Deborah Howe, |
Rabbit-Tale of Mystery
I don't care how old I get, I'm just not going to turn down a chance to read a book about a vampire rabbit, especially if it's told from the point of view of a dog.
Good old Harold was pretty much living the good life until the introduction into the household of a cute wittle bunny wabbit the Monroes brought home from the movies one night. (Apparently a Dracula fan, the bunny was all settled in to watch the Count do his thing when one of the Monroe kids sat on him in the theater.) Little Bunnicula doesn't really bother Harold at all, since he sleeps all day and doesn't come between him and his treats. Harold's feline friend Chester, on the other hand, doesn't cotton to Bunnicula at all, seeing what no one else seems to notice -- this bunny has fangs, and his coloration pattern sometimes makes it look like he's wearing a cape. Reading up on vampires while the Monroes sleep, Chester quickly becomes obsessed with getting this little bat in bunny's clothing out of the house as soon as possible -- especially after healthy vegetables begin to show up completely drained of their color.
There are some really funny bits in this story, including my favorite scene when Chester tries to let the Monroes know their newest pet is a vampire. Unfortunately, all this achieves is the Monroes' growing belief that their cat is getting cabin fever and needs to spend some quality time outside. With Chester temporarily out of the picture, Harold befriends Bunnicula, leaving Chester to resort to drastic measures once he finally gets the run of the house again. This leads to perhaps the funniest scene in the story, Chester's attempt to get rid of the vampire bunny for good -- he does just what the vampire book says, but his inability to distinguish between two words that look and sound very much alike proves to be his undoing (as well as, to Harold's eyes, a potentially horrifying waste of a scrumptious dinner).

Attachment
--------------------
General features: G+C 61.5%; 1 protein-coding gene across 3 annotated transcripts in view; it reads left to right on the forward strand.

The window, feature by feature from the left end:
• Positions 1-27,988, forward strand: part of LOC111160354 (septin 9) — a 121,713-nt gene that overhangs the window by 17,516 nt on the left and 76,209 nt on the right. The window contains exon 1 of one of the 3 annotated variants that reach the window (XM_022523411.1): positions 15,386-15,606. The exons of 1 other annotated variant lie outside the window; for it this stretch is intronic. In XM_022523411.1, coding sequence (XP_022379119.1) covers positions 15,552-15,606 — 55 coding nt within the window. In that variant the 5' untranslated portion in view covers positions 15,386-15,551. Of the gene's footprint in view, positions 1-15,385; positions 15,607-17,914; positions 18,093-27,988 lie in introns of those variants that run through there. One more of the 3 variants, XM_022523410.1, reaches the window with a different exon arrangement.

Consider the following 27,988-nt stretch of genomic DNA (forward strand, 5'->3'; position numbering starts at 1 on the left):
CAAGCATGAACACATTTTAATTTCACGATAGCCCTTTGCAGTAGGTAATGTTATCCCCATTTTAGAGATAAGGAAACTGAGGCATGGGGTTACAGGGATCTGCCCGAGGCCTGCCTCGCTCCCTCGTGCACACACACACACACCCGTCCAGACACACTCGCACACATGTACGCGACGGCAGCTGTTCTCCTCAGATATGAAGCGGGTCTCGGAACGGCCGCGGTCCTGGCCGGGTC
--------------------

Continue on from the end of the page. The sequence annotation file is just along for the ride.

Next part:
As an adult, I really enjoyed reading about Bunnicula's introduction into the lives of Harold and Chester, and I'm sure kids will get a big kick out of the story as well. I must add one note of caution regarding this novel, however. One of Harold's favorite treats is chocolate, which we now know to be quite dangerous to dogs. Young children reading this book should be warned not to emulate the Monroes' habit of feeding Harold the tasty but fatal treat. Bunnicula is really a wonderful book, but there really should be some sort of warning label on it, for the sake of family dogs everywhere.
by Daniel Jolley